Even before going to see Django I had already imagined what it would be, a classic slave story of lifetime brutality punctuated with heroic moments of one barely believable black man on horseback. I also wondered how it correlated with an earlier same-titled Tarantino film which was a wonderful Japanese version of rivaling tribes in an old American west setting. This version of Django used the old American west setting with half the film taking place in Texas but the rivaling “tribes” included one German-born bounty hunter (Dr. King Schultz played by Christopher Waltz) and a purchased slave, Django, (played by Jamie Foxx) against the entire system of slavery.
If you are looking for the classic Tarantino film style of bloody gore, this film has it but instead of looking like science fiction, the brutal excerpts and interludes were totally realistic. Any historian of the American past can pinpoint a tragic scene in the movie to a non-fiction slave chronicle. I would be remiss to fail to mention that history books come to life with re-creations of the slave “hot box,” muzzle masks, hog ties, hot iron branding, disfiguring whippings, cotton fields, cramped living quarters, dull, dark, impersonal clothing rations, brutal deaths by bloodhounds and forced fighting to the death for “entertainment” purposes. These images tamed the random use of gun violence and brought a whole new level of evil to the forefront that modern society is not desensitized to.
As a woman of African descent, I give kudos to Tarantino not just for his application of historical fact but the human characteristics he ascribed to the slaves. We were pictured as much more than blind, dumb and ignorant servants who were constitutionally classified as sub-human. We shivered from the cold after long treks through the snow. Our ankles bled, swelled and were rubbed raw from the shackles imposed during a chain gang. We fumed with anger, trembled with fear, cried from shame, begged for mercy, groveled for acceptance and rejoiced in accomplishments. We laughed and spoke freely and openly with each other in the absence of an overseeing presence. We felt love for each other and without fear the main character, Django, fought for it and in classic heroic style, did not die but recaptured his wife, Broomhilda (played by Kerry Washington), from the clutches of slavery.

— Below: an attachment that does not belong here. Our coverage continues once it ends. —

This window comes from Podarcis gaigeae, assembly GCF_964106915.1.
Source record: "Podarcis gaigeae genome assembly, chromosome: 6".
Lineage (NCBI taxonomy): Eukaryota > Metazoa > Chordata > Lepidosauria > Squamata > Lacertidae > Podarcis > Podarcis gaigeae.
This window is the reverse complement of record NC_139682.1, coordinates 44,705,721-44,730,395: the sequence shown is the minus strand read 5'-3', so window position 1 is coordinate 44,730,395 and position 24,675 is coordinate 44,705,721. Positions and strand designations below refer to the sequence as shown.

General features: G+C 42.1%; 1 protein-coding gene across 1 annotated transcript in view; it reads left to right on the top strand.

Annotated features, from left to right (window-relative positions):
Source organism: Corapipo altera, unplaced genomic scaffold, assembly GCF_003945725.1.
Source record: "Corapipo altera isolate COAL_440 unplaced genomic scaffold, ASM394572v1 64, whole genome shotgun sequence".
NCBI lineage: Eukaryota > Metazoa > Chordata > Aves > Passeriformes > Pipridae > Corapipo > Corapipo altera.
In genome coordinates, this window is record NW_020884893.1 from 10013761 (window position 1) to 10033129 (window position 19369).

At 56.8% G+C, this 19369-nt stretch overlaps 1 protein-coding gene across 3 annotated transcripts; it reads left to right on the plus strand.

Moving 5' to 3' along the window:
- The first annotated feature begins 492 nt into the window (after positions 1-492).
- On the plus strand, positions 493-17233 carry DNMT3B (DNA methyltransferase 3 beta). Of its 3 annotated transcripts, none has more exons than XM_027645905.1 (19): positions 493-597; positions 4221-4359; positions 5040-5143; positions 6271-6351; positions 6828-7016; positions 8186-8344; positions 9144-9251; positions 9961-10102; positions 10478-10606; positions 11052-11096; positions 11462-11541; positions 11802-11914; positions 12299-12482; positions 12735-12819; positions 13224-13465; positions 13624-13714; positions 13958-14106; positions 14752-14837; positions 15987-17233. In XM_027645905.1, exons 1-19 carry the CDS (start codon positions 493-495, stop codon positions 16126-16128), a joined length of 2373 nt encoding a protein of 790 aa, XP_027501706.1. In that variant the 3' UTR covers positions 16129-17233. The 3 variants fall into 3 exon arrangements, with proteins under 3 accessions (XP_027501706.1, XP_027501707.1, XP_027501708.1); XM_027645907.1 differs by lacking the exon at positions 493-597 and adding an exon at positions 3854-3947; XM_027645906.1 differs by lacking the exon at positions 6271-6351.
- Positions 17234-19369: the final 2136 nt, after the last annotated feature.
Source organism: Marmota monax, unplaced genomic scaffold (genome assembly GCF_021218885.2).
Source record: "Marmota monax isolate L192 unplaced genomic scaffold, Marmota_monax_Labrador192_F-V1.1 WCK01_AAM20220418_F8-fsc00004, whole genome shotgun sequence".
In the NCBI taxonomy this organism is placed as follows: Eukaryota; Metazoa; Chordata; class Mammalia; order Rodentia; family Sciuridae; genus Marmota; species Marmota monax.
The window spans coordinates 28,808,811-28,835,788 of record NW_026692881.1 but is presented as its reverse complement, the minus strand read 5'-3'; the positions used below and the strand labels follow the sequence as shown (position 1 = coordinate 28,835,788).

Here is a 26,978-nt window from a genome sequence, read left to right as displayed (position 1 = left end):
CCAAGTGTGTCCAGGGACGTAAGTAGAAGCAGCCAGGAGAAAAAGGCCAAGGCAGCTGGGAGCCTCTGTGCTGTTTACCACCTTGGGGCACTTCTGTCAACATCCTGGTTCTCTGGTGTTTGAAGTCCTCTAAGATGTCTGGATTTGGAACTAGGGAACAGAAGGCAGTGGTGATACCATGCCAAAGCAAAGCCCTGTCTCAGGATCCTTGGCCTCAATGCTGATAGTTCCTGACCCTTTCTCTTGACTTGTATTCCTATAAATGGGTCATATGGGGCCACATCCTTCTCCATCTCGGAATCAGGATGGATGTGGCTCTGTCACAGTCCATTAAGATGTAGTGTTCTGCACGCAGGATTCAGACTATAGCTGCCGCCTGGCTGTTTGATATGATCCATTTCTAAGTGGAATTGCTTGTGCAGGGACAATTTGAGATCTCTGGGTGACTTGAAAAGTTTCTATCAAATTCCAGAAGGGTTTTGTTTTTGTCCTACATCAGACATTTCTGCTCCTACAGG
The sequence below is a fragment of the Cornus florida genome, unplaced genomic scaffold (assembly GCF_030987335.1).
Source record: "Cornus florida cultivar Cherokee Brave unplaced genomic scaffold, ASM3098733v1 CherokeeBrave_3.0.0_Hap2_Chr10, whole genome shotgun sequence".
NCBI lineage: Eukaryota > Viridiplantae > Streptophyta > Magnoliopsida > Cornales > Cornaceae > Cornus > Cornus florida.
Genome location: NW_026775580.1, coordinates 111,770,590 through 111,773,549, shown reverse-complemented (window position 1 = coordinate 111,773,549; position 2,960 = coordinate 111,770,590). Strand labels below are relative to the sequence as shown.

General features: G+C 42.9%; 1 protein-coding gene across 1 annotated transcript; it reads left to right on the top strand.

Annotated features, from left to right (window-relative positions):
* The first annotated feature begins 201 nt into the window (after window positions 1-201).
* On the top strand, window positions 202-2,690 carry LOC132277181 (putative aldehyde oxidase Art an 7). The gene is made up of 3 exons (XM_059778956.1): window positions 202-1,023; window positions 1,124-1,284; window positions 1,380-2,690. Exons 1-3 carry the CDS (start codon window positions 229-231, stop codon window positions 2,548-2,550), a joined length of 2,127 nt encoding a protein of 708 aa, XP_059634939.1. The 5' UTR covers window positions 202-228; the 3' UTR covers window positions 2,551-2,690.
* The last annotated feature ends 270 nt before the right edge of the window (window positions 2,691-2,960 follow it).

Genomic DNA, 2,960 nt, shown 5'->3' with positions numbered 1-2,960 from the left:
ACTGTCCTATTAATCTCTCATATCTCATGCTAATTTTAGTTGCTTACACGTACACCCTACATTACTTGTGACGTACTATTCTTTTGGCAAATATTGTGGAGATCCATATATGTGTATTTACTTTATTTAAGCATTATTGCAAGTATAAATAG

Brilliant in employing a murderer to help Django’s cause, it was easy to not feel too sorry for Dr. Schulz, the German dentist turned bounty hunter, when he was killed. Repeatedly throughout the movie he stressed that instead of profiting from live flesh, he profited from providing dead bodies of wanted criminals.
If you are looking for wit and humor, Tarantino brings it in only a way that he can. I had to laugh when I saw the bright royal blue outfit Django chose to wear when offered the opportunity. He wanted to stand out as a self-regulated man much like a modern-day pimp would, #imjustsaying lol. Tarantino mocked the “distinguished” mega-plantation owner lifestyle with innuendos of incest. He also wasn’t afraid to include a classic Uncle Tom, Stephen, (played by Samuel L. Jackson) who although reviling for his traitorous tendencies, injected undeniable humor with his blatant attempts to curry the favor of his owner Calvin Candie (played by Leonardo DiCaprio). Stephen’s dramatic reaction to the death of Candie is a definite gut buster.
Without giving you a play by play, I hope I gave you enough to understand that Django is a must see. It definitely lends a hand of social justice to every person who had a slave ancestor.